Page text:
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How a Cancer Drug Gets to Market

By Catherine Williams, Illustration by Damien Scogin

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Conducting trials of new drugs and treatments goes to the heart and soul of Winship's mission to turn scientific discoveries into therapies that help cancer patients. The trials are painstaking. It can take nine or more years from the first time a new anticancer compound is tested in a lab, to the point when the U.S. Food and Drug Administration (FDA) grants permission to market it as a drug.

The 21st Century Cures Act signed at the end of 2016 proposes to speed up the FDA's drug approval process. But can that happen without sacrificing safety? How do we, the lay public, evaluate the proposed changes?

R. Donald Harvey, Winship's top pharmacy expert and director of Winship's Phase I Clinical Trials section, has a mixed response to the proposal: "There are no shortcuts to testing safety and efficacy, but the process could be better tailored to produce more types of information in less time."

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YEARS 1 — 2
Preclinical testing

Long before a new drug gets to the multi-phase clinical trial process, it is exhaustively tested in the lab using cell lines and animals. At this point, the "drug" is a collection of five to ten potential molecules that researchers have identified for their ability to impair or kill cancer. Testing involves administering escalating doses to animals in order to determine toxicity over the short term and long term. Researchers look at how the drug is metabolized, how it affects vital organs like bone marrow, liver, kidneys, and heart, and whether it causes mutations or interferes with fetal development.

"The biggest thing to learn from preclinical testing is what compounds to not pursue. If a drug is too toxic or doesn't work in an animal, then it's clearly something we shouldn't take into human testing." -R. Donald Harvey

Preclinical testing gathers the data that's crucial for the next step: a Phase I trial, the first-in-human testing.

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YEARS 3 — 4
Phase I clinical trial

To launch the clinical trial process, the drug's sponsor makes an investigational new drug (IND) application to the FDA. The IND contains all of the chemistry and preclinical testing data plus a protocol for how the Phase I clinical trial will be conducted. Usually, the IND is submitted by a pharmaceutical company that hopes to bring the drug to market. Once the IND is approved, clinical testing begins.

"Phase I trials that introduce a promising first-in-class molecule can be very exciting for Winship patients. These are the kind of trials we want to be involved in." -R. Donald Harvey

The primary goals of Phase I trials are to determine a safe dosage range and to see what the drug does in patients. How is it handled? Does it get to where it needs to be in the body? Does it cause side effects? Does it affect the cancer? Phase I trials typically enroll 15 to 30 patients who are divided into cohorts that receive the drug in different doses. The idea is to find the most effective dose that doesn't cause severe side effects.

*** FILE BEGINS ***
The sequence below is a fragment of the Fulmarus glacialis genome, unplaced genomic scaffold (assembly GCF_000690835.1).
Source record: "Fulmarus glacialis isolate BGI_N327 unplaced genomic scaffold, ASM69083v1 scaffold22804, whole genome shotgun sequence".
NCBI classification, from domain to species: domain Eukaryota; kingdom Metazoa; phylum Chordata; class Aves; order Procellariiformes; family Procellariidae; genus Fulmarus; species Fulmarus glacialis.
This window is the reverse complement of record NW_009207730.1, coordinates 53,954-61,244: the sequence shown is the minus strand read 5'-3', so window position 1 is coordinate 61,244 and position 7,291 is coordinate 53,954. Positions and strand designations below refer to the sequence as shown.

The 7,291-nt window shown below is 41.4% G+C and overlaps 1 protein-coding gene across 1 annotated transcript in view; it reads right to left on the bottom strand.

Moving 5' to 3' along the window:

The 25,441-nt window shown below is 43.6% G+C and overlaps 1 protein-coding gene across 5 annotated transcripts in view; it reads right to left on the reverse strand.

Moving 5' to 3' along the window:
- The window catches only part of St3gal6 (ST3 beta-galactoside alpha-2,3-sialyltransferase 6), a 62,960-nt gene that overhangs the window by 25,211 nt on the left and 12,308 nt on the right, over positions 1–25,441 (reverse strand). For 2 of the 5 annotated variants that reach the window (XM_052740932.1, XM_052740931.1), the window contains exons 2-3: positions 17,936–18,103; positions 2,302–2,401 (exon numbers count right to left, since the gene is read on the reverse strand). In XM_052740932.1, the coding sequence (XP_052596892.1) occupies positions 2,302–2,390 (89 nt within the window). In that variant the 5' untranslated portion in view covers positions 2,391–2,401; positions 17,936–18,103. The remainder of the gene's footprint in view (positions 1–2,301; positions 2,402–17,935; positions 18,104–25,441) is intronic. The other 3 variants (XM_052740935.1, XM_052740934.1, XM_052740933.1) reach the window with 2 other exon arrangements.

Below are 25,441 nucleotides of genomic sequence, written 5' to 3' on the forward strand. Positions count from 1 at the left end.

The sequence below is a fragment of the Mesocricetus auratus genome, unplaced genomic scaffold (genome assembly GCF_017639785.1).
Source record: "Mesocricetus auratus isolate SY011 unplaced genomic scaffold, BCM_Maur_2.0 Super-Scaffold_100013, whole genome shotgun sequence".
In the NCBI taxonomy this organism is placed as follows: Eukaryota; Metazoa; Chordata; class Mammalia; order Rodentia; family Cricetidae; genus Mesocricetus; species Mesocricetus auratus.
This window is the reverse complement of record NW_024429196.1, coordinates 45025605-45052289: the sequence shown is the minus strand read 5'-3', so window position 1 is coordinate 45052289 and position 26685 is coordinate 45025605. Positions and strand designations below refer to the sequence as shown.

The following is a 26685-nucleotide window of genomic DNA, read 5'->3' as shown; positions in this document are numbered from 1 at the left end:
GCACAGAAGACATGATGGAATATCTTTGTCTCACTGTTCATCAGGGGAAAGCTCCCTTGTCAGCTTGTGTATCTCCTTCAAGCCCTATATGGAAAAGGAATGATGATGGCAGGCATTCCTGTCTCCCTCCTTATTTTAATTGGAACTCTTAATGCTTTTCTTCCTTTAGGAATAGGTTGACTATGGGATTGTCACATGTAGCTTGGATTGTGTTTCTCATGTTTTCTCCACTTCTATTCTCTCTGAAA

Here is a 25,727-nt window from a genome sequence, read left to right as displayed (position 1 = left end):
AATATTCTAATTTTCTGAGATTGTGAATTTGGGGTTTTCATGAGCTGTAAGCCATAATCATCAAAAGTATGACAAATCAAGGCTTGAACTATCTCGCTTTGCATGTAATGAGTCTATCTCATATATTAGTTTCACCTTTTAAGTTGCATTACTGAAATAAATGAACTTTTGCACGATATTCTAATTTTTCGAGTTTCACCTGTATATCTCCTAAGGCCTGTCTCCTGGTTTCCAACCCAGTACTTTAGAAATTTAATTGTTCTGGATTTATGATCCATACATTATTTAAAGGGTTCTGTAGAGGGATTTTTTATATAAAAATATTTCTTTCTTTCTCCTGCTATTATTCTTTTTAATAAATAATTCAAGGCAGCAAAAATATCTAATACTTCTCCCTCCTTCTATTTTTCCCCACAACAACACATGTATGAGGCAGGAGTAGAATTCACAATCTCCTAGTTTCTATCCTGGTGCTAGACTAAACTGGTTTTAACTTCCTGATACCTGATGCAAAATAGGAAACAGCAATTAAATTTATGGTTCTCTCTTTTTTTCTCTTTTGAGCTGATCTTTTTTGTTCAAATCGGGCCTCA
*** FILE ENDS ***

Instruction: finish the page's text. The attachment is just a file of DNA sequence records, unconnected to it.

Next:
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YEARS 5 — 6
Phase II clinical trial

Phase II trials hone in on how well the drug works on a particular cancer. They enroll 30 to 120 patients with the same type of cancer and set out to measure the success of the drug with that population. If there is currently no effective treatment for that cancer, then the drug might be eligible for accelerated approval (see graphic).

"One of the challenges with accelerating the process is you still have to compare the new treatment to what is already being done." -R. Donald Harvey

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YEARS 7 — 8
Phase III clinical trial

This is where the rubber hits the road, when the new drug is compared to standard treatment already used in clinics.

"Sometimes the promising results from a Phase II trial don't hold up in a Phase III trial."& -R. Donald Harvey

Phase III trials enroll several hundred patients who are randomized to receive either the new drug or a standard treatment. The results of a Phase III trial should show how effective the new drug is and whether it's a viable alternative to what's already available.

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New drug application

Once all testing data have been gathered and analyzed, the drug sponsor submits a new drug application (NDA) to the FDA. A team of scientists within the FDA reviews the testing data, the proposed drug labeling, and how the drug is to be manufactured, processed, and packaged. After a drug is approved, the FDA relies on a voluntary system of physicians and patients reporting adverse effects. Harvey would like to see more of this information gathered earlier, during the approval process.

"True personalization of treatment is understanding the right dose, given for the right duration, in the right patient." -R. Donald Harvey

Harvey says many factors go into how well a treatment works, such as how the drug interacts with foods and over-the-counter drugs and whether a patient's age or sex affects how it's metabolized. The goal is to find the best treatment for each individual patient, Harvey says, "We still have work to do to achieve this goal."

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